Overreaction will cause more anti-Semitism than movie itself
Any honest discussion of Mel Gibson's movie "The Passion of the Christ" must begin with recognition of a few undeniable facts:
The movie has been made and will open in thousands of theaters worldwide this month. It will draw eager audiences and become a box office hit - due in part to prerelease controversy, the "must see" factor has reached an almost unprecedented level of intensity among both committed Christians and the cinematically curious. Mainstream Christian leaders of every denomination will embrace the film as the most artistically ambitious and accomplished treatment of the crucifixion ever committed to film. Some critics and scholars will criticize Mr. Gibson for his cinematic and theological choices in shaping the film. But any attempt to boycott or discredit the movie will, inevitably and unquestionably, fail.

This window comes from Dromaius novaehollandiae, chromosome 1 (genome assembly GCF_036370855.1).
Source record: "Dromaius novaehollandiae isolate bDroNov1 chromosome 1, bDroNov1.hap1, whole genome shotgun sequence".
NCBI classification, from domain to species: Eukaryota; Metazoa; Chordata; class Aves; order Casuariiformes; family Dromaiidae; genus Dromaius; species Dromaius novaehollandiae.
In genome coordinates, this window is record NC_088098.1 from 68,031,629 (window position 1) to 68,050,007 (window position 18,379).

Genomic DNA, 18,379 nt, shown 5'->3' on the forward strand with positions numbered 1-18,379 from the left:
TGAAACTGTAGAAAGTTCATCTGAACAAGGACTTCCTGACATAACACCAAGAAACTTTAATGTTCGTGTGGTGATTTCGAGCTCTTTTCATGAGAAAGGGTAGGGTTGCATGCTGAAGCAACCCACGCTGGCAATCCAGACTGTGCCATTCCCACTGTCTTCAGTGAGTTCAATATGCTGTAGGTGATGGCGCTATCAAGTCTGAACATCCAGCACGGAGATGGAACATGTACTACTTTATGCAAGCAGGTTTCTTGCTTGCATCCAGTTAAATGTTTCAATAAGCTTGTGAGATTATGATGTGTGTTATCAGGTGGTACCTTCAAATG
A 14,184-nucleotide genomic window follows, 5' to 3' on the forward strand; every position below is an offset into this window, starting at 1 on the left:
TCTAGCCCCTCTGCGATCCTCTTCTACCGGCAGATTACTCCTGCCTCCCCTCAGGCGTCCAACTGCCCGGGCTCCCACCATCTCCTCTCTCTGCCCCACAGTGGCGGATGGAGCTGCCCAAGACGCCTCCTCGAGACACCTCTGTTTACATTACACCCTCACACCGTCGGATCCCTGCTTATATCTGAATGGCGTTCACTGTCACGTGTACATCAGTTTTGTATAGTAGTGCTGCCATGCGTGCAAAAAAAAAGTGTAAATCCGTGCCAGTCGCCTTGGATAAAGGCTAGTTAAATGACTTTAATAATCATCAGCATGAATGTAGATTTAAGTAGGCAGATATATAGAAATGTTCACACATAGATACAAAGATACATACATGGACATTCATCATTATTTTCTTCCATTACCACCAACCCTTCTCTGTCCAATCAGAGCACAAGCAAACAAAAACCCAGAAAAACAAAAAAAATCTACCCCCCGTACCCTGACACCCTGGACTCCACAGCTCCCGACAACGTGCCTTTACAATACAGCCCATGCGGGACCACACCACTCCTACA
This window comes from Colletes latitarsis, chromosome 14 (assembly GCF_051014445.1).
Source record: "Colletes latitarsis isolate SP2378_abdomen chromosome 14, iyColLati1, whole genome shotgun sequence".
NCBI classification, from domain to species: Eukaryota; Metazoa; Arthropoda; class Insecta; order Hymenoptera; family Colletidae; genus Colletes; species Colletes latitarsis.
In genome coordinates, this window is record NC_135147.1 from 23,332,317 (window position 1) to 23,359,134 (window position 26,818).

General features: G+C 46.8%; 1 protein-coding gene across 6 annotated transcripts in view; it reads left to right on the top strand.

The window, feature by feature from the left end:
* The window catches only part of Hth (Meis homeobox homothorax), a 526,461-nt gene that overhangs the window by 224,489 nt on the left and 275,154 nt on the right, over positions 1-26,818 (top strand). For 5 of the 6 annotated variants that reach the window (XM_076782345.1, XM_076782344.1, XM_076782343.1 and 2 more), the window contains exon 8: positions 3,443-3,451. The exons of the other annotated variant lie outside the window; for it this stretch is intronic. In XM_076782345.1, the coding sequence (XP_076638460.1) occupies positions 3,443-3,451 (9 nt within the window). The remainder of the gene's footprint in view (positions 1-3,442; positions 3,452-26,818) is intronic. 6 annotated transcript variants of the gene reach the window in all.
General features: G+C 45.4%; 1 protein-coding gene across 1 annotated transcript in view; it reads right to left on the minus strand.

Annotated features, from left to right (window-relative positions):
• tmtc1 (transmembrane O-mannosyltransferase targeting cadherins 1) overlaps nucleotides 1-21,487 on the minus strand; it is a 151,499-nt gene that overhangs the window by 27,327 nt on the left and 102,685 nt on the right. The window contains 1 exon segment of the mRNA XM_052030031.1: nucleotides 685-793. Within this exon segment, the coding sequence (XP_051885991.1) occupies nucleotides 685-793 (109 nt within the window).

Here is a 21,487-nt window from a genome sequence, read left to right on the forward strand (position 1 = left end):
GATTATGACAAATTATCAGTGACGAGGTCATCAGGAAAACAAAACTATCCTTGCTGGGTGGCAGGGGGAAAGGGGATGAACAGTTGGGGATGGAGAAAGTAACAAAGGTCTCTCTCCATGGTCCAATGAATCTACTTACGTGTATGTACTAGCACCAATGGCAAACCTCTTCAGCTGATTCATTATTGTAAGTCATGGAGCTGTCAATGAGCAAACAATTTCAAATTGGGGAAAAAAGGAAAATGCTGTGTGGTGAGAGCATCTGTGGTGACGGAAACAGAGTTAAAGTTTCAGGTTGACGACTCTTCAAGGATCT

No one who has actually seen the movie, as I have, would seriously challenge these conclusions.
All the debate about allegedly anti-Semitic overtones misses the point: The organized Jewish community and its allies in interfaith dialogue may not welcome "Passion," but overreaction will provoke far more anti-Semitism than the movie itself.
Gibson financed the film on his own precisely due to his determination to realize his own traditionalist Catholic vision of the Gospel story without compromise to the sensitivities of profit-oriented accountants or other religious perspectives. Jewish leaders feel wounded that he never consulted them on the script or historic details, but he also left out Protestant and Eastern Orthodox traditions.
The possibility of anti-Jewish violence in response to the film has been irresponsibly emphasized and has become, self-fulfilling prophecy. In parts of Europe and the Islamic world, anti-Semitic vandalism and violence occur daily, and hardly need a film by a Hollywood superstar to encourage them. In this context, Jewish denunciations of the movie only increase the likelihood that those who hate us will seize on the movie as an excuse for more of hatred.